The British debate on the EU Constitution: Can the Referendum be Won?

DISCLAIMER: All opinions in this column reflect the views of the author(s), not of EURACTIV Media network.

In this paper, Kirsty Hughes says that instead of taking Britain to
the heart of Europe, as a result of a possible “no” vote on the EU
Constitution, the Blair government may go down in history as those
responsible for taking the UK out of the EU.

Introduction (taken directly from the text)

Tony Blair on taking power in 1997 set out his goals of making
the UK a leading player in Europe and of changing the longstanding
British antipathy to the EU. Almost 8 years later the picture is
bleak. The UK public, out of all the 25 member states, has the
lowest proportion seeing the EU as a ‘good thing’ in regular EU
opinion polls. It is also the member state that currently looks
most likely to vote ‘no’ to the EU constitutional treaty in a
referendum expected to be held in 2006. It is quite possible the UK
could be the only one of the 25 to vote ‘no’. This would lead to a
heated debate, and perhaps little choice, about leaving the EU,
negotiating some form of ‘special partnership’ to ease the

So the referendum looks likely to be a defining point in
Britain’s relations with the Union. A ‘yes’ vote could, at the most
optimistic, represent the start of a new, more positive and less
ambivalent participation in the EU. But a ‘no’ vote will trigger a
major political crisis. A ‘no’ vote is unlikely to be driven by one
or two specific points of the constitution, it will be a general
rejection of much of what the EU stands for. No-one on any side of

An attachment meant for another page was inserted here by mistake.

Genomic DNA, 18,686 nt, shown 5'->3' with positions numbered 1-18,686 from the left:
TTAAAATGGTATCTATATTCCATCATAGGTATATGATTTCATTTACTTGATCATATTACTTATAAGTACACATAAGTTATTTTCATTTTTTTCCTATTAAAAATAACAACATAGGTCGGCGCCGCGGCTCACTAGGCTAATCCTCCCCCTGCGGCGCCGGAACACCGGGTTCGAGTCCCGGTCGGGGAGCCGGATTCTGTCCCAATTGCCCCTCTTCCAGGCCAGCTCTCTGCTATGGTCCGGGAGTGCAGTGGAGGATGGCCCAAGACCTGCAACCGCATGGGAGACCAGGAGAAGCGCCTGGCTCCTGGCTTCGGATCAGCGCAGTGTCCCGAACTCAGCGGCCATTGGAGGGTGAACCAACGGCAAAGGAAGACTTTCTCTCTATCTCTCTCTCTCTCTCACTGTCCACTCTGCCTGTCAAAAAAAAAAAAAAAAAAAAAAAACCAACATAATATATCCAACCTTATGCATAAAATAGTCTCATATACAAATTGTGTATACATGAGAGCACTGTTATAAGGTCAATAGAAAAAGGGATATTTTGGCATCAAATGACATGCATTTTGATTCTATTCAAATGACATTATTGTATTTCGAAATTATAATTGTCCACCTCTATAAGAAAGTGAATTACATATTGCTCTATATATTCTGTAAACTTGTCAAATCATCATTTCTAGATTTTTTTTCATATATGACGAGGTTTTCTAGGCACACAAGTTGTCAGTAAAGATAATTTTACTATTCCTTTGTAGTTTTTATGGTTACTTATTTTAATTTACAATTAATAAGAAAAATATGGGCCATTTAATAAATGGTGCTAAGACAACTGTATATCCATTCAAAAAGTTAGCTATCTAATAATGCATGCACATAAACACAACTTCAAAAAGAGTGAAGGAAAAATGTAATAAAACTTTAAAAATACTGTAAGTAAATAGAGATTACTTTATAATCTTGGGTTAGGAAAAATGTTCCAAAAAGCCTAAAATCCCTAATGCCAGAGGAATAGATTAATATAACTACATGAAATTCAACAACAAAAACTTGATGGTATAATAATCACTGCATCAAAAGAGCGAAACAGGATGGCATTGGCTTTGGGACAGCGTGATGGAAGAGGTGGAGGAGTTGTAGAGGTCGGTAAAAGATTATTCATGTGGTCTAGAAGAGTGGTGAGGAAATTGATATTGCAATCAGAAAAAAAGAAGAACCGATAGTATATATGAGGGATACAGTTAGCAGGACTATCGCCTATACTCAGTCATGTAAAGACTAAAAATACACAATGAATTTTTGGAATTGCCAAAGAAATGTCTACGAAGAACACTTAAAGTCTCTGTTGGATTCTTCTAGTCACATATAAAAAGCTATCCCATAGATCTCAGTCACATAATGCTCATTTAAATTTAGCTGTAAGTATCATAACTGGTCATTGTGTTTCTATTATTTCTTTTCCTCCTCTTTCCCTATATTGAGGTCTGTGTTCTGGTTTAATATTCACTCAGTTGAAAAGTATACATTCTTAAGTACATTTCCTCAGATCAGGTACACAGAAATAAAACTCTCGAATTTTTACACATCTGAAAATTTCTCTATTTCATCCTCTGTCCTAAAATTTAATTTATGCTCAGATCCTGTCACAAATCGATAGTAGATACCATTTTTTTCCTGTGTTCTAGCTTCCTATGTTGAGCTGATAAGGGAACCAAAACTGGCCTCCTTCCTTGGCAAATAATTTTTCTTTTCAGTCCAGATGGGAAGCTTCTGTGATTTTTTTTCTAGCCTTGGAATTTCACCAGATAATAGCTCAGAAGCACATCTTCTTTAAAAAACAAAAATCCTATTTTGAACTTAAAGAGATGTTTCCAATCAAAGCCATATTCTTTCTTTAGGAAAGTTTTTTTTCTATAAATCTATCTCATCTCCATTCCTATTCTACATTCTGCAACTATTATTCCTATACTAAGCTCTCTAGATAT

the argument is ready to argue that the British public could or
would be asked to vote twice, as was the case with previous treaty
rejections by the Danes and Irish. 

The only thing that might rescue the UK from a ‘no’ vote being a
defining moment leading to a likely EU withdrawal is if a number of
other member states also vote ‘no’, especially if the ‘no’ were in
a founder member such as France or the Netherlands. But it already
speaks volumes about the UK’s semi-detached position in the EU that
a ‘no’ from France or the Netherlands is widely expected to lead to
the EU having to go back to the drawing board with the treaty,
whereas a UK ‘no’ is expected to provoke a debate on British
withdrawal. It also says much about the government’s ‘strategy’
that other such ‘no’ votes appear to be actively hoped for, as a
way off the hook of the UK’s referendum, despite the crisis other
‘no’ votes could throw the Union into. 

This article considers some of the key issues and attitudes
driving the UK debate. It analyses the government’s general
European policies and specifically its approach to the
constitution, and considers the prospects for the referendum
campaign. It argues that the government’s approach essentially
accepts, instead of challenging, far too much of the sceptics’
ground, and that without a much more positive argument about both
the EU and the constitution, the referendum is likely to be lost,
with dramatic consequences – the most pro-European prime minister
in the UK for over quarter of a century could be responsible for
the UK leaving the EU. 

If this is not to be the outcome, the arguments for Europe need
to start now – but while the ‘no’ side is up and running, activity
on the ‘yes’ side is hamstrung in part by lack of confidence and
resources but especially by the government’s determination to keep
Europe off the political agenda as far as possible until after the
general election expected in May 2005. 

Click here to access the paper by Kirsty
, Associate Fellow, Birkbeck College and Visiting
Fellow, European Institute, London School of Economics.

Subscribe to our newsletters